* FTSEurofirst 300 down 0.2 pct
* Barclays sags on U.S. fraud lawsuit linked to stock
* StanChart weakens as warns on 2014 profits
By Tricia Wright
LONDON, June 26 European shares came under
pressure on Thursday after a top Federal Reserve official
suggested the U.S. economy would be ready for an interest-rate
hike in early 2015.
The market was also pegged back by weakness in banking
shares, led by a steep drop in Barclays after the New
York Attorney General filed a lawsuit against it.
But it was comments by St. Louis Fed President James
Bullard, who told Fox Business Network that the economy would be
"near normal" in terms of inflation and unemployment before the
end of 2014, that briefly caused a market sell-off.
Bullard reiterated his belief that raising rates by the end
of the first quarter in 2015 will be appropriate, based on his
forecast that U.S. growth will register 3 percent for the next
"I think it is mainly Bullard (that has triggered the market
weakness)," said Andy Ash, director at Monument Securities. "I
think it is (also) the fact that we've been going through some
fairly important (technical) levels."
The pan-European FTSEurofirst 300 fell as much as
0.7 percent after the comments. It recovered some of its poise,
and was trading down 0.2 percent at 1,369.94 points by 1452 GMT,
retreating from a 6-1/2 year high hit last week.
Barclays topped the fallers' list, off 6.8 percent, on
Thursday after the Attorney General filed a securities fraud
lawsuit against the lender on charges of giving an unfair edge
to its U.S. high-frequency trading clients even as it claimed to
be protecting other customers from the traders.
The sharp decline in Barclays' stock on Thursday represented
a wipe-out in market value of more than 2 billion pounds ($3.3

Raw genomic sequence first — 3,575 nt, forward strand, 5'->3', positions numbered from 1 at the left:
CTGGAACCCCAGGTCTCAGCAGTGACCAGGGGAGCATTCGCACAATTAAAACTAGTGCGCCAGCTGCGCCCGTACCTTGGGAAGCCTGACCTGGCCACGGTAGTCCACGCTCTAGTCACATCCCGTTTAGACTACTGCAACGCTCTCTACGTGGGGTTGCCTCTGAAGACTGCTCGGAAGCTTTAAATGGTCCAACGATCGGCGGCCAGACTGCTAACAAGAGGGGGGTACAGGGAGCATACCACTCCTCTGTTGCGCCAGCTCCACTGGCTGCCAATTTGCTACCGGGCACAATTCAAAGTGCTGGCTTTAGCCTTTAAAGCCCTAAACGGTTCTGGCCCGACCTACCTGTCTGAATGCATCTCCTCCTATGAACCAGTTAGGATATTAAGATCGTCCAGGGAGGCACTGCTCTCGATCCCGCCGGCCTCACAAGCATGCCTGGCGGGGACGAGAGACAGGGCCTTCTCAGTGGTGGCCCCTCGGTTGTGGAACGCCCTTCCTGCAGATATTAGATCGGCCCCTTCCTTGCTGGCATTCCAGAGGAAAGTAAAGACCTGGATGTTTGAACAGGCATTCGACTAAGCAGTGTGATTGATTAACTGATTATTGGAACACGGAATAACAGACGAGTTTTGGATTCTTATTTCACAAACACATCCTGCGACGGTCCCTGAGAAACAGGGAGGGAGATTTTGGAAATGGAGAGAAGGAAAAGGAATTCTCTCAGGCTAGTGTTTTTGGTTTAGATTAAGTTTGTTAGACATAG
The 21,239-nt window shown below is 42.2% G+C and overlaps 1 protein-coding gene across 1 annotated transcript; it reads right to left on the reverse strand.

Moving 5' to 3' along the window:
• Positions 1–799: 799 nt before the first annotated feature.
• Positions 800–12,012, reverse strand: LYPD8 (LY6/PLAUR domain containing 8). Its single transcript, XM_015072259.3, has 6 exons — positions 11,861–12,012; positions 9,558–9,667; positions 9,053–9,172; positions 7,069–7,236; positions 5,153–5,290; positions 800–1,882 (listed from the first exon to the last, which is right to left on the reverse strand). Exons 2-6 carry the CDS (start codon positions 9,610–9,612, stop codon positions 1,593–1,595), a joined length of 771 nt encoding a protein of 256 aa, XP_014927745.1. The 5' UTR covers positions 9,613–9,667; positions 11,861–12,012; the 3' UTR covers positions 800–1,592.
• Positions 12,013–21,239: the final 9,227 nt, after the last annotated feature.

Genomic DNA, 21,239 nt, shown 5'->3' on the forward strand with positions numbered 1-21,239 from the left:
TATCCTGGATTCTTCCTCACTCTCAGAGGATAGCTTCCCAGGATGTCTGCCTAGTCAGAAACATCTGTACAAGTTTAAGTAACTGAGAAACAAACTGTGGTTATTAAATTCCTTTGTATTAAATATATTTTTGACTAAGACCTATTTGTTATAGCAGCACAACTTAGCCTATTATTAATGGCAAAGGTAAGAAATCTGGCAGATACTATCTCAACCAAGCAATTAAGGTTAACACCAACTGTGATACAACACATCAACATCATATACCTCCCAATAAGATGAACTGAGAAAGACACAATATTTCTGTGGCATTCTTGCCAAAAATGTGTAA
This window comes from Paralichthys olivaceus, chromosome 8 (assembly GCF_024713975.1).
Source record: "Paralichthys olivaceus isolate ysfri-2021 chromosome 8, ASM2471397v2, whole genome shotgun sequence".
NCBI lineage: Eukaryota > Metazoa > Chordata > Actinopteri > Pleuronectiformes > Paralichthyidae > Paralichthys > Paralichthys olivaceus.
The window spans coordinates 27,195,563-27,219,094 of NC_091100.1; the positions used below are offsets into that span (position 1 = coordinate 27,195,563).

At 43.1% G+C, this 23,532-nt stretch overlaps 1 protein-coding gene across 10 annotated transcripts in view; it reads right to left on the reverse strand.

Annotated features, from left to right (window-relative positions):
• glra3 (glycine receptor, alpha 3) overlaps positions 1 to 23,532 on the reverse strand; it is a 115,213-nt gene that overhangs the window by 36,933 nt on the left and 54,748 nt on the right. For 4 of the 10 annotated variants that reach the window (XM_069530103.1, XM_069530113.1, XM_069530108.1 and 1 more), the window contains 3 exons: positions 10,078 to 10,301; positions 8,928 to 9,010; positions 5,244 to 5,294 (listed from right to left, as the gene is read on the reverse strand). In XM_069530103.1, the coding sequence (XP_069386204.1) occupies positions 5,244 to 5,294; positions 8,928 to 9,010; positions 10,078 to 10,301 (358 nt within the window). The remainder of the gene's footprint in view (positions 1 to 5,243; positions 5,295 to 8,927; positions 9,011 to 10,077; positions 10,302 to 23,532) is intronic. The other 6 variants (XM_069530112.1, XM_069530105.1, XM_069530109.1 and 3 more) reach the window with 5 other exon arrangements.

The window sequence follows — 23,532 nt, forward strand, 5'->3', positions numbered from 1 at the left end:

billion). It has lost around 20 percent so far this year, a drop
in market value of about 8.9 billion pounds.
"The judicial context is becoming a real drag for the
European banking sector. There are fears among investors of a
contagion effect from the U.S. investigations. After BNP,
Barclays, who will be next?" said Alexandre Baradez, chief
market analyst at IG France.
France's BNP Paribas is in talks with U.S.
authorities over a potential fine related to alleged violations
of U.S. sanctions against Iran, Sudan and other countries.
Sources told Reuters on Wednesday the bank is likely to be
suspended from converting foreign currencies to dollars on
behalf of clients in some businesses for as long as a year.
Shares of BNP - which have fallen around 20 percent since it
first announced a provision for the fine in mid-February - were
down 1.1 percent on Thursday.
Shares in Standard Chartered fell 4.6 percent. It
warned of lower profits this year after a 20 percent slump in
first-half earnings, as tougher regulations and low market
volatility hit its trading business.
Among brigher spots, London Stock Exchange surged
5.9 percent after the bourse operator unveiled a bid to acquire
investment services firm Frank Russell for $2.7 billion and said
it would launch a rights issue to raise $1.6 billion to help
fund the acquisition.
Danone rose 2.3 percent after Natixis upgraded its
rating on the shares to 'buy' from 'neutral', citing increasing
speculation that the French food group could become a takeover
Europe bourses in 2014: link.reuters.com/pap87v
Asset performance in 2014: link.reuters.com/gap87v
Today's European research round-up
(Additional reporting by Blaise Robinson and Lionel Laurent;
Editing by Ruth Pitchford)